Tuesday, July 04, 2006

Letter carrier carries scars of dog attack

This happened two months ago???? Then why wasn't it printed until yesterday?


Letter carrier Duane Snyder of Cambridge is still recovering from a dog bite injury he received while delivering mail in May in a southwest Guelph neighbourhood.

GUELPH (Jul 3, 2006)
Duane Snyder walked along his typical mail delivery route on May 3. It's a quiet, residential neighbourhood with few dogs.

Despite the safety of his route, Snyder was about to experience what has become an increasing hazard for people in his line of work.

The 40-year old was delivering letters on the southwest side of Guelph when he passed a house he'd gone by many times before.

Without any mail to deliver to the location, he began to walk past it. But he had barely cleared the property when the owner of the house and his dog, a pitbull-Labrador cross, came outside and Snyder was attacked by the dog.

The letter carrier was able to fend off the dog, but not before it bit him, leaving behind three open wounds on the back of his right hand and taking him off his walk for more than two months.

"I was in total shock," Snyder said from his home in Cambridge. "I (saw) the dog come out of the house, but I didn't expect him to lunge at me."

Snyder screamed until the dog's owner pulled the dog off him and took it back into the house. In his 15 years with Canada Post, Snyder had been nipped by over-excited poodles before, but he was shocked by the attack that day.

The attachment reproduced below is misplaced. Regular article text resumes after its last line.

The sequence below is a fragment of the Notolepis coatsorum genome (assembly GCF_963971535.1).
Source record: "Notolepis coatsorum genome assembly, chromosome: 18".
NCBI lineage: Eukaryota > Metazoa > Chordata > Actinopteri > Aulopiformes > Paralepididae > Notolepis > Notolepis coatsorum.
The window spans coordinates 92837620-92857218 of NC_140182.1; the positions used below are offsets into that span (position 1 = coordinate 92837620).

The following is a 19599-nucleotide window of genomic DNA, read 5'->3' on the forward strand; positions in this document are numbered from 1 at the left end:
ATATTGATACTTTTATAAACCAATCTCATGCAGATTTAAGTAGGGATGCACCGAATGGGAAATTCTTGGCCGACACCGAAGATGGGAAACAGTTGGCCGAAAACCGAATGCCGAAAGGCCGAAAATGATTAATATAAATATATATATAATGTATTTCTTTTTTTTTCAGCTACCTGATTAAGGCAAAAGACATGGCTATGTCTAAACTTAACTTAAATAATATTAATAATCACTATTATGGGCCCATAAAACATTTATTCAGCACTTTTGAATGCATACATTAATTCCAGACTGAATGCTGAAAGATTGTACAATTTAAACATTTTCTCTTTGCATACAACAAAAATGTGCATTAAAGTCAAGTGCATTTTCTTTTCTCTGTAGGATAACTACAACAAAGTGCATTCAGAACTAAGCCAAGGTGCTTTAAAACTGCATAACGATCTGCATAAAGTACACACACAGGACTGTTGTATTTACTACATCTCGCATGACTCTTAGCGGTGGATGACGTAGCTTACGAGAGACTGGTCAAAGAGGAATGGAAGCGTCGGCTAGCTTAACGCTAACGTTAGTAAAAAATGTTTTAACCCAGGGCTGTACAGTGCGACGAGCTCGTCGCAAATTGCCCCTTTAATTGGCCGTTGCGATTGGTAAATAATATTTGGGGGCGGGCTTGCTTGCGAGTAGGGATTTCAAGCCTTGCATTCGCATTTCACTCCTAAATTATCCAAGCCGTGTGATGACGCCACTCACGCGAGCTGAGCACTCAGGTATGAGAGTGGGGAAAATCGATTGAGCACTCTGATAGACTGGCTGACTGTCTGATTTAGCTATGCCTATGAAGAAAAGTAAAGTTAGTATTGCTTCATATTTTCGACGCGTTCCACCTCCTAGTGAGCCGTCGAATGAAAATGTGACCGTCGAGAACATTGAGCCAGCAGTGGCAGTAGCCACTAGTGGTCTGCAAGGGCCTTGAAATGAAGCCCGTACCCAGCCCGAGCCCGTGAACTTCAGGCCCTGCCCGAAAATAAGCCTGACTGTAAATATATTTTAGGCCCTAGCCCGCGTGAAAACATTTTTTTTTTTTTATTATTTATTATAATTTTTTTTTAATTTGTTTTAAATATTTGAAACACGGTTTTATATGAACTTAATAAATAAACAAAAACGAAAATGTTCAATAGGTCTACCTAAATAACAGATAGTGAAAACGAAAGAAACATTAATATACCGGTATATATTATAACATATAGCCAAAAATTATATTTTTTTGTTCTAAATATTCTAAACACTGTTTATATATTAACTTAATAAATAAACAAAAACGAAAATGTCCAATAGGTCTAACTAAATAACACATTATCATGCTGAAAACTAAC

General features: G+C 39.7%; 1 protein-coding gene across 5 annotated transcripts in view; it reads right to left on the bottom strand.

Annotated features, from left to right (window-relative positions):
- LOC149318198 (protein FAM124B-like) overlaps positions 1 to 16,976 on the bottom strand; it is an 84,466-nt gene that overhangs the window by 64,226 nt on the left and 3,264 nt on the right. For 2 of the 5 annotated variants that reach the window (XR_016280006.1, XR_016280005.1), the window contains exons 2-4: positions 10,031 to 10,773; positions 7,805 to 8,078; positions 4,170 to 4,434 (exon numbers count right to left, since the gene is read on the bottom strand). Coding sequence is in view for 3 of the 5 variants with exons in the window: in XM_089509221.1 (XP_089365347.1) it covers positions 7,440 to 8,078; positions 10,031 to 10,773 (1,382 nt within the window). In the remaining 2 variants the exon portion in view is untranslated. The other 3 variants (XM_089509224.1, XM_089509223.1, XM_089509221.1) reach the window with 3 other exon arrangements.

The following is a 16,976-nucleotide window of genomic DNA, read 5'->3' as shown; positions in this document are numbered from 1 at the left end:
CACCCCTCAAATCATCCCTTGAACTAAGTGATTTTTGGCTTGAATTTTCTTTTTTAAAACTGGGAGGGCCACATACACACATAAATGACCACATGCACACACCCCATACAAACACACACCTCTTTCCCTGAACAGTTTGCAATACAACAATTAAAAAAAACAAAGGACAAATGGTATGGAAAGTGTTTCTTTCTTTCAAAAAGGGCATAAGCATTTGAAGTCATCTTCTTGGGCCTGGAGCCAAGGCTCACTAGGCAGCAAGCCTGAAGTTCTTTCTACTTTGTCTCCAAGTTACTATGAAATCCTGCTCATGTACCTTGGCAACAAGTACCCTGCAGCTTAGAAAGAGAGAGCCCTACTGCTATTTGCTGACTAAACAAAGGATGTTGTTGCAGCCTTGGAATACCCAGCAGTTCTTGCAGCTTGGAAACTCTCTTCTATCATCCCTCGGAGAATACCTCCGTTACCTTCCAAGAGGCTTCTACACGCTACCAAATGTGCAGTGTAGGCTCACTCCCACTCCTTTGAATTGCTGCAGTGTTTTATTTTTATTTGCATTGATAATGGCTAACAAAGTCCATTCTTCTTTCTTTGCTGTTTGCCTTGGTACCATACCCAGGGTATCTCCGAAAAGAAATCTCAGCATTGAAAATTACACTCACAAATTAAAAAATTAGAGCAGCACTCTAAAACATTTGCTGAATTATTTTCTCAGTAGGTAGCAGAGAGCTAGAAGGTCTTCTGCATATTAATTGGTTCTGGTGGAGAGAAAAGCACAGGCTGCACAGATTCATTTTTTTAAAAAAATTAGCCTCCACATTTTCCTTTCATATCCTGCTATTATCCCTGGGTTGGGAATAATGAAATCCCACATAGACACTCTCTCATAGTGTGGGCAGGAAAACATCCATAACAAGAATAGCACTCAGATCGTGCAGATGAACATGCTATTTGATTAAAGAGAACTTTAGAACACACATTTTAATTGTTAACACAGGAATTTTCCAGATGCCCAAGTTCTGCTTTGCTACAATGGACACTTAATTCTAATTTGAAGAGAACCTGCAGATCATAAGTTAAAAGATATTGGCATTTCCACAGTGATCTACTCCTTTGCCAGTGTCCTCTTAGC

Snyder's experience is becoming a more regular occurrence, said Tom Creech a spokesperson for Canada Post.

Last Wednesday, a Kitchener letter carrier was bitten by a German shepherd.

The carrier, an employee of Canada Post for three years, wasn't seriously injured and returned to work the next day.

But not all carriers are so lucky.

In the Kitchener-Cambridge-Guelph area last year there were 12 dog bite incidents that saw employees off work for five days.

In Guelph, five letter carriers -- including Snyder -- have been attacked in the last year, said Kathy Vella, a supervisor for Canada Post in Guelph.

All carriers are warned of dogs along their route, said Vella.

They're given the addresses of where dogs live.

But sometimes the warning isn't enough to protect her employees.

Following an attack on a Chatham letter carrier by two pit bull-type dogs two years ago, Canada Post began sending out letters to customers with dogs warning them to keep their pets away from mailboxes and door slots, and to make sure dogs cannot escape out of screen doors, Creech said.

After last week's incident in Kitchener, similar letters will again be distributed to dog owners in southern Ontario.

Duane Snyder hopes informing customers of the perils that face him and his co-workers will help prevent future dog attacks.

Since the May incident Snyder has been on light duty work, because of the injuries he sustained.
His wounds have all but healed, leaving behind small scars. But his wrist and shoulder aren't back to what they used to be, he says.

His forearm is still in a splint as he waits for his wrist to heal.

Although the attack was a traumatizing experience, Snyder wants to get back to his delivery duties.

"It's just like riding a horse. You fall off, you get back on," he said.

But he knows there's always the chance it could happen again.

"There's always the risk of it happening again. It could happen to anybody," said Snyder.

"I'm a little leery of going back to that house . . . Is it going to happen again?"


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